“The freshwater environment varies from system to system and each stream is going to be different,” Vania said. “I see that as kind of a data gap that we can get more information on.”

They also addressed whether there were signs that the chinook fishery would improve in the next couple of years.

“Have we seen similar declines in abundance … that’s the question we can’t answer,” said Tom Linderman, research biologist for Fish and Game whose presentation focused on the Yukon and Kuskokwim rivers. “It would be a very difficult question to answer as well. It has taken decades to try and build up some of the information to have just to explain the short term data sets. So, it’s just not possible to answer that question without longer term data sets and detailed data to be able to address the historical trends that have been seen.”

Paul A. Shadura said he was happy to hear researchers talk about using local and traditional knowledge in their assessment of chinook runs.

The idea, which Shadura called cooperative management, was addressed several times during the discussion of subsistence fishing as several audience members accused Fish and Game biologists of ignoring traditional knowledge about fisheries.

“We’ve asked for that in the Cook Inlet for a long time,” Shadura said. “We always seem to be the last ones to find out anything. This co-management idea is very good. If the fishermen knew that this was coming and these strong steps were going to be taken, maybe a lot businessmen wouldn’t have put that much money into our operations, maybe we wouldn’t have hired as many crew. Maybe we wouldn’t be in the financial straits a lot of us are in.”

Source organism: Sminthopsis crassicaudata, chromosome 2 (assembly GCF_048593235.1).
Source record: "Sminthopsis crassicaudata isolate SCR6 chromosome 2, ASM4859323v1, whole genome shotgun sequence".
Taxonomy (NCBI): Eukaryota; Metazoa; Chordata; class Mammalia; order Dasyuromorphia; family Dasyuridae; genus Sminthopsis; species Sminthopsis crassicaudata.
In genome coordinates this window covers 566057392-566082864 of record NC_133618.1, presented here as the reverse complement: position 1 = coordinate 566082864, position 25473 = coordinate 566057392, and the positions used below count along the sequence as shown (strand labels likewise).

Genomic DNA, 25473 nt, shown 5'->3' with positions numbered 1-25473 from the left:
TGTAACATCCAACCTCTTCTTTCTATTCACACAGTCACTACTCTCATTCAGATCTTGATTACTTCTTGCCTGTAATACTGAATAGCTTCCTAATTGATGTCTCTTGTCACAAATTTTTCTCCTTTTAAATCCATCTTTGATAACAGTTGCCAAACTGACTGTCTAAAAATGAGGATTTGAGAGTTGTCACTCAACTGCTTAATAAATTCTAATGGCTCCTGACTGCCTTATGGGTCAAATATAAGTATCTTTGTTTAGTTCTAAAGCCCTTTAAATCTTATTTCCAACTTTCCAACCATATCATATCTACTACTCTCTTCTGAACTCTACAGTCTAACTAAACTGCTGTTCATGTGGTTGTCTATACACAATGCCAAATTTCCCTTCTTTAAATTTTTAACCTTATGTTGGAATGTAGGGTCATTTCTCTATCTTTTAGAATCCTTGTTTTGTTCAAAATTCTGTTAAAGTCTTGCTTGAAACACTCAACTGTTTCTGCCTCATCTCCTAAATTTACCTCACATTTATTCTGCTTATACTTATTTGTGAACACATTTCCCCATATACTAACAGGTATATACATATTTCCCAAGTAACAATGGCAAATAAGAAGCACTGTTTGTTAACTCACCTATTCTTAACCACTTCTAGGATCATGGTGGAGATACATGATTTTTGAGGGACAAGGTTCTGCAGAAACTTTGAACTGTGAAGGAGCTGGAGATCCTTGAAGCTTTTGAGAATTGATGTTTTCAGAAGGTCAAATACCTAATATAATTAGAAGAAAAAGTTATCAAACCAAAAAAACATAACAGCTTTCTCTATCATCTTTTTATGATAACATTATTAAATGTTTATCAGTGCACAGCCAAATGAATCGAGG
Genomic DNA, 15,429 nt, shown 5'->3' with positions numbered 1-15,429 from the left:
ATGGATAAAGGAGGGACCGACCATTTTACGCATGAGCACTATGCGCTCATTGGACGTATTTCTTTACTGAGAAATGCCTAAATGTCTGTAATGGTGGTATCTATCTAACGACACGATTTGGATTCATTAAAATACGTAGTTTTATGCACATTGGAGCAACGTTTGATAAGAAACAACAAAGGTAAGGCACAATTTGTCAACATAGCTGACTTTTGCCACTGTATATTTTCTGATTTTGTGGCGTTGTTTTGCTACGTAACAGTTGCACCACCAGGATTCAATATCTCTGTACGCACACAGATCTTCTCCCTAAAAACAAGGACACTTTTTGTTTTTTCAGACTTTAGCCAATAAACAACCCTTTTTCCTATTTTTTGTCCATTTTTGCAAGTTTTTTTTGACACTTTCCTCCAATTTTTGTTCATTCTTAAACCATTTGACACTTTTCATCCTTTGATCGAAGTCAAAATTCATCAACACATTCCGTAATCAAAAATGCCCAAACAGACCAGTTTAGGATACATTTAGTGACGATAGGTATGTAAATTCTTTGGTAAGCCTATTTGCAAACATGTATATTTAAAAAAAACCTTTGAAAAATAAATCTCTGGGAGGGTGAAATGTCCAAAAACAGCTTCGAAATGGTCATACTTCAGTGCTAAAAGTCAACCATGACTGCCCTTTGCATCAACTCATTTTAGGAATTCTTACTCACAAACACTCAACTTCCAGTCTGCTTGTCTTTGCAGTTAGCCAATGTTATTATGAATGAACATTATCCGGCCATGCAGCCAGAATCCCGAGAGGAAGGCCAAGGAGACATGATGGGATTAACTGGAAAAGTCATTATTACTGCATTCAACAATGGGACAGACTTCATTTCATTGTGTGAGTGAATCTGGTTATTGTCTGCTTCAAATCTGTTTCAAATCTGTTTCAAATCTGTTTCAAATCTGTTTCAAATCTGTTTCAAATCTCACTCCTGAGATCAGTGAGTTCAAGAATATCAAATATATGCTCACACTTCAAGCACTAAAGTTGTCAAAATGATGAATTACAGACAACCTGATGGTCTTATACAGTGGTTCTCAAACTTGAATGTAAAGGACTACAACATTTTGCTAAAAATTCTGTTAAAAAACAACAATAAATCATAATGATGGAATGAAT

Shadura said Cook Inlet fishermen could be a valuable resource for the department.

“We’re there. We’re fishing there. Our houses are there. We’re fishing there all the time in the summer,” Shadura said. “So if the idea was to fish on abundant stocks, we could have helped them with that. We understand when fish are available and we could have helped them with the management that was conducted in the summer. I think we could have reduced a lot of damage to the community.”

 

The second session of the day focused on various tools the department could use to measure abundance.

Researchers then spent more than an hour taking questions from audience members toward the end of the day.

Several panelists answered the question of what they were hoping to see come out of a comprehensive research plan for chinook salmon and what kind of data should be included.

David Bernard, a retired Fish and Game biologist, said he wanted to make sure that the data available was accurate and corrected for potential bias so that future researchers wouldn’t have to worry about inaccuracy in their research.

Daniel Schindler, a researcher from the University of Washington, said he thought it was important to address the issue of the carrying capacity of the ocean and whether an abundance of hatchery fish was reducing the food supply for wild salmon.

Randall Peterman, former professor at Simon Fraser University, said he thought a differentiation should be made in research between fresh water survival and marine survival rates.

During the second day of the symposium, researchers will discuss chinook salmon in their marine environment and the role of hatchery research.

Symposium organizers said they welcomed questions from audience members and those listening online.

The symposium can be watched at www.adfg.alaska.gov or heard by phone at 1-888-655-9647

 

Rashah McChesney can be reached at rashah.mcchesney@peninsulaclarion.com.